If one can break what is taught in a business school into four broad domains – those will be Finance & Economics, Marketing, Personnel & HR, and Tech & Quant related subjects.
You have done enough and more of Finance as part of the rigorous CA preparation. So, you have done justice to about 25% of an MBA course curriculum. That is a huge advantage. You can use the spare time this advantage offers you to build your network and further your career prospects.
Without sounding paranoid – it helps to broad base one’s skill sets to improve your chances of having a great career in a world that embraces automation making many one-skill roles redundant.
3 Things to Watch Out For
Point 1: 12 + 3 or 12 + 4 requirement
Some of you may have qualified as a chartered accountant without completing a B.Com or getting an equivalent college degree. Almost all top business schools in the world will require an applicant to have 12 + 3 years of education. What’s worse – a few of them may even stipulate that you have 12 + 4 years of education. Unfortunately, these schools do not consider a CA qualification as a degree.
So, take corrective action right away. Enroll for a B.Com or M.Com program through distance education and get the degree to qualify for the minimum requirements of applying to a business school. Those are the norms – be prepared well in advance to meet them.
Point 2: Post Qualification Professional Experience
Top MBA programs the world over admit students with 3 to 5 years of professional experience. What is usually counted as professional experience is post qualification experience. Many schools do not consider experience accumulated as an article clerk as professional experience. They regard it as curricular requirement to get the CA qualification.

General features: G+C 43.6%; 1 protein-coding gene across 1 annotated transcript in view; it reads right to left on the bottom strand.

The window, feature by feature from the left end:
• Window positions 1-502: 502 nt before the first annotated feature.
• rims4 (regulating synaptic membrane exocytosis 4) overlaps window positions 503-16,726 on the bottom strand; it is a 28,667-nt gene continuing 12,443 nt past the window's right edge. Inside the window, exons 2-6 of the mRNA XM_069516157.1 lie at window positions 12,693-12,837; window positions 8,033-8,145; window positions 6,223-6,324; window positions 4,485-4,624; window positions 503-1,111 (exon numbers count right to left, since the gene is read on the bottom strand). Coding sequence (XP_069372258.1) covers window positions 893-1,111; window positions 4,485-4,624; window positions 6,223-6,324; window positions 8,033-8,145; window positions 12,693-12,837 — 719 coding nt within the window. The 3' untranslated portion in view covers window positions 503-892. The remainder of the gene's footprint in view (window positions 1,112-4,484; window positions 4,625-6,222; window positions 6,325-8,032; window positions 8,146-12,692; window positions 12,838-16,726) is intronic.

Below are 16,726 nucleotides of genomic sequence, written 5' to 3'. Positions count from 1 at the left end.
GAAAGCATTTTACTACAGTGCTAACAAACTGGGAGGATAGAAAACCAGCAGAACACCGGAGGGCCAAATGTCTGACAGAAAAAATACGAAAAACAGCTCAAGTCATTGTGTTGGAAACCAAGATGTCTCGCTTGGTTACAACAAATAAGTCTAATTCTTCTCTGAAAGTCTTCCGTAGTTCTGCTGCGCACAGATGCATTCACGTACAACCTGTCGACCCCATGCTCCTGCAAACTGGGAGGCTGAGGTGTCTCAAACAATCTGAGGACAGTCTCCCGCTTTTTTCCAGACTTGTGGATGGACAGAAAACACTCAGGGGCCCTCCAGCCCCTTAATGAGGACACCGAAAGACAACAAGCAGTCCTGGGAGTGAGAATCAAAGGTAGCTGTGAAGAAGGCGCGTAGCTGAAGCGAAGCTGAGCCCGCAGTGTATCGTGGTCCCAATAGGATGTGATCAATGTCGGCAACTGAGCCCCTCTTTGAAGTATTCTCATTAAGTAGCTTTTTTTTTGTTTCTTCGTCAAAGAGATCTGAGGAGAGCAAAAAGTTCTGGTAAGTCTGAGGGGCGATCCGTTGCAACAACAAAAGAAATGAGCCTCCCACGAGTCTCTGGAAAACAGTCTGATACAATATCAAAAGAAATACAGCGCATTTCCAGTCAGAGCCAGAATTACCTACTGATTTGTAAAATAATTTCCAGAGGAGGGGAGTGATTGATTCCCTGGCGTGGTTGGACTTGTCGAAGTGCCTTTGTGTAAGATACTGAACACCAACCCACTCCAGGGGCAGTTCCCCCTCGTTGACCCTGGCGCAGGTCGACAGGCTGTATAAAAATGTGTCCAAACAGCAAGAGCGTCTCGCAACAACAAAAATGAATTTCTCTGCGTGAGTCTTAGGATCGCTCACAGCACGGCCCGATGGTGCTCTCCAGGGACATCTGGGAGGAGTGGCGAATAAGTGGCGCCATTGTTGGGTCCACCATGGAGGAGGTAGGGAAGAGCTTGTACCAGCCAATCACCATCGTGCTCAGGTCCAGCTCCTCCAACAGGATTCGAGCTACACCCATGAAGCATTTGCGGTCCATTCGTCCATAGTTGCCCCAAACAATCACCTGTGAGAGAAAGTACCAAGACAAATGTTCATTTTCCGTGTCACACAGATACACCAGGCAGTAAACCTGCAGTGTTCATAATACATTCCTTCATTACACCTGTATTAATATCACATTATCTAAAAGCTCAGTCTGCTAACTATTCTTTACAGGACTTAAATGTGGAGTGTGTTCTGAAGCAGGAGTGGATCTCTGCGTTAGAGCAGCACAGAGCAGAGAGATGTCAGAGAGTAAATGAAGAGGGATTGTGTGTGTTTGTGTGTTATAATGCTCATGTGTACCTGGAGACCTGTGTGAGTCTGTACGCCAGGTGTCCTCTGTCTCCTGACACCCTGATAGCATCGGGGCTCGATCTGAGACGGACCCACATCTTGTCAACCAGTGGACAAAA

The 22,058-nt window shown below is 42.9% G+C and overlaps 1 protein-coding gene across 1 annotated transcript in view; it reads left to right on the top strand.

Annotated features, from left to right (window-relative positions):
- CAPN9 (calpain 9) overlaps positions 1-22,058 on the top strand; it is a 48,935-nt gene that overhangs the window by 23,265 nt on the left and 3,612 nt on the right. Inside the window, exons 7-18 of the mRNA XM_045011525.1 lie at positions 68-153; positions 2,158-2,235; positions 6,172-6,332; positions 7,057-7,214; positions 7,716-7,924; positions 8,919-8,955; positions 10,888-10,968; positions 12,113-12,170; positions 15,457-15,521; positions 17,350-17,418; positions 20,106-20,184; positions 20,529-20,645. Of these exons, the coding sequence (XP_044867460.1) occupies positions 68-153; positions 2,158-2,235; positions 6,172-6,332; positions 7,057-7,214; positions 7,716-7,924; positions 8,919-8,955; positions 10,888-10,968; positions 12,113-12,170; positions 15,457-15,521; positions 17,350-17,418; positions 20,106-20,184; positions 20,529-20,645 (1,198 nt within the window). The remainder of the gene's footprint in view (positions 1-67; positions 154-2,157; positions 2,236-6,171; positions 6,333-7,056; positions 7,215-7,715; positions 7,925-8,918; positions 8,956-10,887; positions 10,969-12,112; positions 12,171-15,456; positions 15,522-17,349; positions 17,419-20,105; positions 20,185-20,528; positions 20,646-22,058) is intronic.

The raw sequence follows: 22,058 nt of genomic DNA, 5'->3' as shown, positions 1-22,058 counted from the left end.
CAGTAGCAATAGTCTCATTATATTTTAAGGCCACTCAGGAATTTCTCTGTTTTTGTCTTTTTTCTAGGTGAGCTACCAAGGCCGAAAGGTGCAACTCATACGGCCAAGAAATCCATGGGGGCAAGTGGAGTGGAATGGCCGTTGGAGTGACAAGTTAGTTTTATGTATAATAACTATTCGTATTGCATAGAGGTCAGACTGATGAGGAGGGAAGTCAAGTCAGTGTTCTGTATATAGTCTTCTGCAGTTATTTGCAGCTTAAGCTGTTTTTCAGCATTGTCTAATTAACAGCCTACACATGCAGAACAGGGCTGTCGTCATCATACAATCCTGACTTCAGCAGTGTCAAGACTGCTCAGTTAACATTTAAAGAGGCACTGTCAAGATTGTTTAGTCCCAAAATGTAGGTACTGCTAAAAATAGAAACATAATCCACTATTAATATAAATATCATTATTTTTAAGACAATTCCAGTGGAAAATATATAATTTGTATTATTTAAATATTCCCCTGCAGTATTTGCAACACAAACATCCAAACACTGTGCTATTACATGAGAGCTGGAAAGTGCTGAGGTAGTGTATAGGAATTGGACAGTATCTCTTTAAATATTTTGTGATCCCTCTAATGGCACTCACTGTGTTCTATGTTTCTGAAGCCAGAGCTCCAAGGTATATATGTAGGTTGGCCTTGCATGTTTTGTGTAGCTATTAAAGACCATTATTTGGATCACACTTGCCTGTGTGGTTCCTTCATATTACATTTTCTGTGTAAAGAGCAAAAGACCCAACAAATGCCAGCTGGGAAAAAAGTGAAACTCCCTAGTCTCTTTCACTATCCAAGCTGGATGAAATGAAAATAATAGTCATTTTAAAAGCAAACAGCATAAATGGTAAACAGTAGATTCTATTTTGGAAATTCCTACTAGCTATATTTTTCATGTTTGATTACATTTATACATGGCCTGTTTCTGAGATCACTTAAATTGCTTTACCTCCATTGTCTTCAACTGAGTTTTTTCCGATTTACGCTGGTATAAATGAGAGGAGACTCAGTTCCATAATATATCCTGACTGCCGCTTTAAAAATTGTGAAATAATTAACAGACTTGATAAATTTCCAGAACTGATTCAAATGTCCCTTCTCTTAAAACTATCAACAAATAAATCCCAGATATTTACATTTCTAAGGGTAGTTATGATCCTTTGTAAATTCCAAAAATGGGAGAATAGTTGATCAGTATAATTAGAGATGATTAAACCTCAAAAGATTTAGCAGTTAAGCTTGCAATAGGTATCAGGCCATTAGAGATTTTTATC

I recommend that you write to schools that you have shortlisted to check how those schools evaluate your article clerk experience before applying to these schools. If you do not have the customary 3 to 5 years experience after CA and a school does not accept article clerk experience, you will be better off not applying to that school.
Point 3: Plan your GMAT Preparation Meticulously
One thing that can be taken for granted from CAs. They are adept at working hard. You could not have become a CA without unending hours of hard work and pouring over volumes of books. So, working hard is an integral part of your DNA.
Nonetheless, I will like to point a key difference between preparing for CA and for the GMAT. You are a different person now. When you were preparing for CA, you could get a month or two off from work from your employer (invariably an audit firm) to study for your exams. You are unlikely to be bestowed such a luxury now.
Budget for 300+ hours of preparation. It is not easy to fit one’s GMAT preparation with an already stretched work – life schedule. Be realistic. If you estimate that you can dedicate only 10 hours a week for GMAT preparation, plan your GMAT accordingly. Alternatively, if you can dedicate 20 hours a week, then you can advance your timelines. Bottom line – please do your math realistically.
Parting Note – Do not settle for anything but the best
When you do your MBA is not of much consequence. What will make a difference is – where you do your MBA. Do not settle for anything but the top business schools. A first step in that direction is to start your GMAT preparation.
Wizako offers online GMAT courses that will help you reach your GMAT goals. If you would like test waters and get a handle on what is tested before you start your serious preparation, get your feet wet with Wizako’s Free GMAT Questionbank.